Zigzagoon and Linoone are both primarily herbivorous, but Zigzagoon in particular can substitute important parts of their diet by berries and some human food (particularly that derived from wheat) when in need. Linoone, albeit capable, are more demanding and since they can usually collect, hide and transport their own food they don't make much fuss about scarcity issues. Both members of the evolutionary line do resort to fish or small Water-type Pokémon such as Poliwag when living near water courses, with Linoone the more experienced and capable of catching such sort of prey.
Zigzagoon are playful and mischievous creatures who understand and challenge their own limitations and do not mean harm (unless in a fight). Most importantly, they define their "personality" and their relation to their peers according to the mischiefs they can successfully pull off. As such, they don't usually represent direct hazard to a Trainer or owner; their customs and their interpretation of ownership, however, may lead their Trainers to run into hazards of their own.
A wild Zigzagoon considers anything they can see from their nest or resting spot as fair game for exploring, fighting or "acquiring". That may eventually include a wandering Trainer's camping spot and any (or all) food cans left around. They also consider any object that is acquired and "exhibited" as a property of the group, meaning that any other friendly Zigzagoon can come around and examine or handle the object. Because of this, Zigzagoon need to be taught not to bring their collections to their Trainer as soon as possible after capture; otherwise, uncomfortable moments will follow when a Zigzagoon publicly "gifts" a Trainer with a stolen object, which also results in the Pokémon's self-image being damaged when he is chastised for it. It is important however that the Pokémon are left to collect things for themselves, although under scrutiny as collection is their means to establish their social value.
As noted below, Zigzagoon and Linoone are always on the look for interesting objects that can be handled or operated with. If you are lucky enough to own a Pokédex, be particularly wary of your Pokémon behaving suspiciously well — this since your Pokémon may get the (not very wrong) idea that for any female an object that can take a picture of her and "sing" to her (essentially blurt out information about her, no matter she can not understand it) would be very, very valuable.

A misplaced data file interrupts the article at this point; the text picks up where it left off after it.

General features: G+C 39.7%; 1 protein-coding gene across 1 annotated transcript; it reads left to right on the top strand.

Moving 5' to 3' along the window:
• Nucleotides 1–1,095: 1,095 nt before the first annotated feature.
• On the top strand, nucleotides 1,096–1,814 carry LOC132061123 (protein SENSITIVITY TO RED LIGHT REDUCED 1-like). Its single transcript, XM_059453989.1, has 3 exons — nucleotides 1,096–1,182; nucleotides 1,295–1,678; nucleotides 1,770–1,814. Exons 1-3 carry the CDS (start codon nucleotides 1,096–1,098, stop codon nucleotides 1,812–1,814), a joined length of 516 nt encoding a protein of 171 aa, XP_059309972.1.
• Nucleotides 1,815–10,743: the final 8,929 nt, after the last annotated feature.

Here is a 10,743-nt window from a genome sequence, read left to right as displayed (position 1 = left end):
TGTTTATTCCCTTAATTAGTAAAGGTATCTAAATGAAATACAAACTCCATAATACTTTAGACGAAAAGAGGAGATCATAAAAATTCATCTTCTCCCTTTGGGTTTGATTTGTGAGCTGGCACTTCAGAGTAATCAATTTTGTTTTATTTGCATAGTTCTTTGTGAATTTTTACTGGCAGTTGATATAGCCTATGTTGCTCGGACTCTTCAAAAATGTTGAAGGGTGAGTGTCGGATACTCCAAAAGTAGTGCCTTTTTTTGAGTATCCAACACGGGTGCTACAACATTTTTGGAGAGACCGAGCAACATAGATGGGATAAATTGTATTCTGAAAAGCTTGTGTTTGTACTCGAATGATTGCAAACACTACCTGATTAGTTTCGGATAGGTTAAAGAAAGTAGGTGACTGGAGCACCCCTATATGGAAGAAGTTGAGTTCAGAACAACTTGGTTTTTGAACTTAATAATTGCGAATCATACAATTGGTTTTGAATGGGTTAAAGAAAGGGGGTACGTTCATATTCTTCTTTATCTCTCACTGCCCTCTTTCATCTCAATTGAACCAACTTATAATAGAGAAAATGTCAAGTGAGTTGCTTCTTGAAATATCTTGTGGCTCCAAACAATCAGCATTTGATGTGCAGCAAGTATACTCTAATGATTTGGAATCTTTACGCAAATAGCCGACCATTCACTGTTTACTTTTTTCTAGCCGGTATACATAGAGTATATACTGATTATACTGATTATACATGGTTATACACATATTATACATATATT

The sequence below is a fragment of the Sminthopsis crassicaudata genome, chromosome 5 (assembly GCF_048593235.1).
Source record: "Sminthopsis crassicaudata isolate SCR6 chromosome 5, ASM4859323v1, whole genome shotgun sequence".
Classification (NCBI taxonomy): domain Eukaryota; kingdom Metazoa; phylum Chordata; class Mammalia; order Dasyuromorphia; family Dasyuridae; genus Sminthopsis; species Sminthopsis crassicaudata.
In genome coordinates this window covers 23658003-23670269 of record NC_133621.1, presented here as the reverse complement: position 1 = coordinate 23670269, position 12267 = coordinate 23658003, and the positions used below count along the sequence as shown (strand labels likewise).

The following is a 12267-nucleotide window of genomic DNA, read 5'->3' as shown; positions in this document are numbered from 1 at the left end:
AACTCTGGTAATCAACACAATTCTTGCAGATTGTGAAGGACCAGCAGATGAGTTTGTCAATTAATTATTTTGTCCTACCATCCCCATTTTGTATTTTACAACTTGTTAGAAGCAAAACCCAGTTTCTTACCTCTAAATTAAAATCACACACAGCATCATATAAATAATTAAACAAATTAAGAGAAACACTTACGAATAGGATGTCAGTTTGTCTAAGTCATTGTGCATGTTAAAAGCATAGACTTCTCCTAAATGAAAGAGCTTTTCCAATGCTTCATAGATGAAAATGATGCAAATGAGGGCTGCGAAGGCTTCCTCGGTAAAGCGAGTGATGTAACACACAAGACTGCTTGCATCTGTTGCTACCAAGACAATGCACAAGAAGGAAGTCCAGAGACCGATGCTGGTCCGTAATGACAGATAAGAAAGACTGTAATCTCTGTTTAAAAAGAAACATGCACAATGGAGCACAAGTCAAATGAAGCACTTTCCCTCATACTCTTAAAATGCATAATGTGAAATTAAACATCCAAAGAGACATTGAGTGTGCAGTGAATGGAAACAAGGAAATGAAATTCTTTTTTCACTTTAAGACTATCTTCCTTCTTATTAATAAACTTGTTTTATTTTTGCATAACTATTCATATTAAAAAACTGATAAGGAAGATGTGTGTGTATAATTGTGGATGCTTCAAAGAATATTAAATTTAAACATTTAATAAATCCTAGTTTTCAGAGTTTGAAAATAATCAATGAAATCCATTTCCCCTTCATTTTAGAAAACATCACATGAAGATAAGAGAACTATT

Early every spring, the members of this species gather for a large-scale courting ritual that consists of the males swarming nearby forests and villages in search for the rarest food, fruit or instruments they can find in order to host "exhibitions". This is the only time of the year when a Zigzagoon or Linoone will definitively not share their collections with their peers. In these events a female will pick the male with the most interesting and handleable object. The female will then retrieve the object and taunt the male to retrieve it back from her; only if he manages to do that (which in and of itself is an incredibly difficult task) will they proceed to the mating. The couple will remain together for some time after the birth of their offspring.
After a couple of months a litter of two to six individuals is born. The mother will take care of them only for the first few weeks where she will teach them to eat the grass and some flowers; after that she will leave to hunt and continue her everyday life, whereas it will be up to the male to educate the pups on the arts of thieving, collecting and in the case of trained ones, looking innocent. The juvenile remain with the father for a month or two at most.
Zigzagoon live in packs of around fifty individuals with even gender distribution. Those packs form and maintain a movable, sparse structure around spots of interest and resources and that can be mapped as projected forms of the Julia Set. Such streaks sometimes make easy for Trainers to run into brief "streaks" where they will repeatedly find similar, and possibly blood-related, wild Zigzagoon.
Linoone group by blood traits and "attach" themselves to an existing pack. A male Linoone will move around slowly and stay in the border of the thickets if he is still taking care of his offspring.
Rolling Updates — last updated 2010-07-24 with the fanart (thanks to Nepryne) as well as the corrections indicated in the following posts. Also with More Potholes. One important thing that was skipped and now completed is the "Linoone have difficulty turning around" thing.
edited 24th Jul '10 1:59:52 PM by Tangent128
If wild Ponyta are in their evolved form for the last 13 years of their lives, why are Rapidash so much rarer? I'd move the maturity age up a bit.
this sentence really bugs me. I can't really put my finger on why though. I think the reason may be grammatical in nature, I'm really not sure.
or maybe my mind isn't thinking straight because I just woke up.
Noted, and fixed.
@Blissey: will be fixed afternoon.